He sits up next to me in bed, well into the night, the dawn birds’ song nearing, scrolling through a Tumblr account of topless girls on his, what, first generation iPad? He’s not even touching himself or anything. He’s scrolling like he’s reading the news, like he’s reading some half-baked cultural take by a nepotism-baby journalist, his brow tense, his glasses resting too low on his nose to be of use, so what’s the point? But still he scrolls, his finger flicking up, up, up. The topless girls are faceless, too. But I see them. And I see what he’s doing. Does he see me? He makes no movement to suggest he does. He scrolls, his finger flicking up, up, up. Now the dawn birds’ wretched noise begins. And I’m grateful because I can stop pretending I can sleep in this too-hot room, in this too-hot bed that is definitely bedbug-infested, but he won’t admit to that, either, just like he won’t admit I can see him scrolling up, up, up through these girls that aren’t me. I mean, I don’t need them to be me. But he doesn’t know that. He thinks I love him. It’s a game we play called something I don’t yet have a name for. Just like the topless and faceless girls. If we sit with this stale air between us any longer I’m going to do something terrible.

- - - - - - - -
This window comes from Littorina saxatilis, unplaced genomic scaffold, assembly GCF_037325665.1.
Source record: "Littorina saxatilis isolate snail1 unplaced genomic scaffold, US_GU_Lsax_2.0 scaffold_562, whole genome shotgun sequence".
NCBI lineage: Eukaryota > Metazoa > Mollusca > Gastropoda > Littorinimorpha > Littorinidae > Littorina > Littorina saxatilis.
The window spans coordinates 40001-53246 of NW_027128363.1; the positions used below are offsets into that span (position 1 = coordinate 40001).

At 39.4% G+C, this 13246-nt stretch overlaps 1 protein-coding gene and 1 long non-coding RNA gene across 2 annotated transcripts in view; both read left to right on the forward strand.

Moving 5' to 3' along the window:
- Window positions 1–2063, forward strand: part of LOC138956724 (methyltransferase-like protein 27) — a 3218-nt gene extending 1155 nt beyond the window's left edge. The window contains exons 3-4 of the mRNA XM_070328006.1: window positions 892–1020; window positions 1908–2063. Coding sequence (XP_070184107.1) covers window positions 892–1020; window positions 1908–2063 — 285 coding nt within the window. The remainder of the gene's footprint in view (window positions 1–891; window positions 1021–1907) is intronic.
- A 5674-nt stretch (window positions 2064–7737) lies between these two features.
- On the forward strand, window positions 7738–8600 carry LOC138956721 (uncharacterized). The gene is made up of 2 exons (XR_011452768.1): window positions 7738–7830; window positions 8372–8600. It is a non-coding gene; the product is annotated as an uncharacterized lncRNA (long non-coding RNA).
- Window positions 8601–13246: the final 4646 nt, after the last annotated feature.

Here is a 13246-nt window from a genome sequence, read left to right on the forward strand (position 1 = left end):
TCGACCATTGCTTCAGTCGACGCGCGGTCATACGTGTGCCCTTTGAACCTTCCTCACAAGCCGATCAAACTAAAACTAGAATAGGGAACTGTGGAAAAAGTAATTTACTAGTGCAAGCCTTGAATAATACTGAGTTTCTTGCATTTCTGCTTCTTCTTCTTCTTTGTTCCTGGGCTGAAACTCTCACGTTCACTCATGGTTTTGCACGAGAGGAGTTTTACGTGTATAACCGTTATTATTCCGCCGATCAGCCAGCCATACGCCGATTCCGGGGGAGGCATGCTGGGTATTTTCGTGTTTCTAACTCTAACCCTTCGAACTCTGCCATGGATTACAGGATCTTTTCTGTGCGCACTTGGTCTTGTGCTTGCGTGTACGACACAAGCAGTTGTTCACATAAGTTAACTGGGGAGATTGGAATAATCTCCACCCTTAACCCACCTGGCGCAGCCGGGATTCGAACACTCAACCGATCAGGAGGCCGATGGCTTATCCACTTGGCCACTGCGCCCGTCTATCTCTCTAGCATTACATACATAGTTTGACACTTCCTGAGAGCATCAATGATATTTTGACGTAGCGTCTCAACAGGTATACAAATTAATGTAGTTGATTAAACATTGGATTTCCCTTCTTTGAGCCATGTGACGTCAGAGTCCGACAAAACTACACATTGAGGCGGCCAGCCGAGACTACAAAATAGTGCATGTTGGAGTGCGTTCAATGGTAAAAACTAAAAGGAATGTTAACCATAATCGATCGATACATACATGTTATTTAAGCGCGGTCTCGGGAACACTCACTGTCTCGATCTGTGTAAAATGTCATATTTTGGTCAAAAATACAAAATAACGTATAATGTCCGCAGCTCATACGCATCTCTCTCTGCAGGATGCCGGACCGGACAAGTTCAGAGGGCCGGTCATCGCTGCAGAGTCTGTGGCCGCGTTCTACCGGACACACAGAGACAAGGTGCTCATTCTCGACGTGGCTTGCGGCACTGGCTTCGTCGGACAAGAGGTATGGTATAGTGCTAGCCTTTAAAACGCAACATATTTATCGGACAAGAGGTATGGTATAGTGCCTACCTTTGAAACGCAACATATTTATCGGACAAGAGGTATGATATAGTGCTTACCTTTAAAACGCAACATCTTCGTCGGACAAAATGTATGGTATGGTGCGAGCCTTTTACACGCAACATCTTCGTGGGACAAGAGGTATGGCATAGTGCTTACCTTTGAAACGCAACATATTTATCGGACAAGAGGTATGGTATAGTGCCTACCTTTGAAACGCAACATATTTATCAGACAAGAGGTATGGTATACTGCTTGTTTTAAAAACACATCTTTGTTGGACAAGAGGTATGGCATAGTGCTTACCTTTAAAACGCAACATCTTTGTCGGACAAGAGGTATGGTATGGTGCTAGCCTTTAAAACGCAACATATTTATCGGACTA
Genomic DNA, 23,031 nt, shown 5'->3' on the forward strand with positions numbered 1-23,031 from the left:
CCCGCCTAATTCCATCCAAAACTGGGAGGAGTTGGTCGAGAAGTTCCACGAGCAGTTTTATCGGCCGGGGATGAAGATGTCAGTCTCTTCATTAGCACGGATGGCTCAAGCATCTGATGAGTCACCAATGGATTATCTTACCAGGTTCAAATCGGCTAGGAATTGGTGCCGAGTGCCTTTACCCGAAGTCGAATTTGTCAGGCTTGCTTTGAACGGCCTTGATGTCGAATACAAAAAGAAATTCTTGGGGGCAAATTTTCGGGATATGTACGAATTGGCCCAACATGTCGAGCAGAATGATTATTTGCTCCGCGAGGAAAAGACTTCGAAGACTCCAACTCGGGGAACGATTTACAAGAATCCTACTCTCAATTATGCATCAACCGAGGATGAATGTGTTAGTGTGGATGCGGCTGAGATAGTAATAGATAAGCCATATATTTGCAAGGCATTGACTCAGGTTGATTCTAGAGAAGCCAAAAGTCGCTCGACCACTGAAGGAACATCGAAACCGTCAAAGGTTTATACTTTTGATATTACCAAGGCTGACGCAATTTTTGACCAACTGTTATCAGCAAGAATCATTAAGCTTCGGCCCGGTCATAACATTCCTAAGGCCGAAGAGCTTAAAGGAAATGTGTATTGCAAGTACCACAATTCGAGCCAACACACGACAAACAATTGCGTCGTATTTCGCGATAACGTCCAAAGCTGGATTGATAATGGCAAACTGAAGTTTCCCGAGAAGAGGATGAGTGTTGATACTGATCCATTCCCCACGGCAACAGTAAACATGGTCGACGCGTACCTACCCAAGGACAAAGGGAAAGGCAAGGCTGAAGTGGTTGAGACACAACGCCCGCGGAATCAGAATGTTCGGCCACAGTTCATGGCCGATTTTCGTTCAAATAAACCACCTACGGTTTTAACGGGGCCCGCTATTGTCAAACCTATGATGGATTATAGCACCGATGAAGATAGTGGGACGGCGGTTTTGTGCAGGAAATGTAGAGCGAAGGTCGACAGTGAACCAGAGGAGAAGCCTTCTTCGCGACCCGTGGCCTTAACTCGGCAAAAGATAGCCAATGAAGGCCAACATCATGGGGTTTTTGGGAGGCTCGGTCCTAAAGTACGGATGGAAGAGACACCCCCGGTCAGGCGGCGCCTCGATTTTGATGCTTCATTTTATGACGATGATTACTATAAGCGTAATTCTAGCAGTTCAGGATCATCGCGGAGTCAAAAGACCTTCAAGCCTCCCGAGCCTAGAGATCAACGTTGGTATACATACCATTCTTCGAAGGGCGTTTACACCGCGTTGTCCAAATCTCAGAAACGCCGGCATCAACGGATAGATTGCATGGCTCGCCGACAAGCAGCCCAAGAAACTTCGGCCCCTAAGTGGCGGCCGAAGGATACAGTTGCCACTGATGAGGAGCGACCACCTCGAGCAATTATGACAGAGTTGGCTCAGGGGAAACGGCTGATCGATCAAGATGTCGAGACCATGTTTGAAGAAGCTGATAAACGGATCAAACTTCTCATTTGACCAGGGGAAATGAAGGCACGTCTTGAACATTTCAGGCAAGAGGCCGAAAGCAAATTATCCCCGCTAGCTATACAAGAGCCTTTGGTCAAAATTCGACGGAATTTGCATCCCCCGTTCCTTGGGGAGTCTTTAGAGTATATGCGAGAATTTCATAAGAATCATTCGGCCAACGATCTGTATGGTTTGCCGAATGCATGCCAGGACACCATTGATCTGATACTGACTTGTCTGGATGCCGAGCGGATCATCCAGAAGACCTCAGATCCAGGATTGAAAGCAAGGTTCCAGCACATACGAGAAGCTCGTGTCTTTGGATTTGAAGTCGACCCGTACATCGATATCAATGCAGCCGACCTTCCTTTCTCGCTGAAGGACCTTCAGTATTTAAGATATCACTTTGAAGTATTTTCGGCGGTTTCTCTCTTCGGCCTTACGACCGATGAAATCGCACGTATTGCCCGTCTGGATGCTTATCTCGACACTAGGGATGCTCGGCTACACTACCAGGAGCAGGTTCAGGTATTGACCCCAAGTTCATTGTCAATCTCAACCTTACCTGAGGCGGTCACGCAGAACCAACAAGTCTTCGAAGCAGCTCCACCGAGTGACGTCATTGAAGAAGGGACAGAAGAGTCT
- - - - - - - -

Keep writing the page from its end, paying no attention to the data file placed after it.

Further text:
Rachel Stempel is a queer Ukrainian-Jewish poet based in Binghamton, NY. She is the author of the chapbooks Interiors (Foundlings Press), BEFORE THE DESIRE TO EAT (Finishing Line Press), and Dear Abbey (Bottle Cap Press).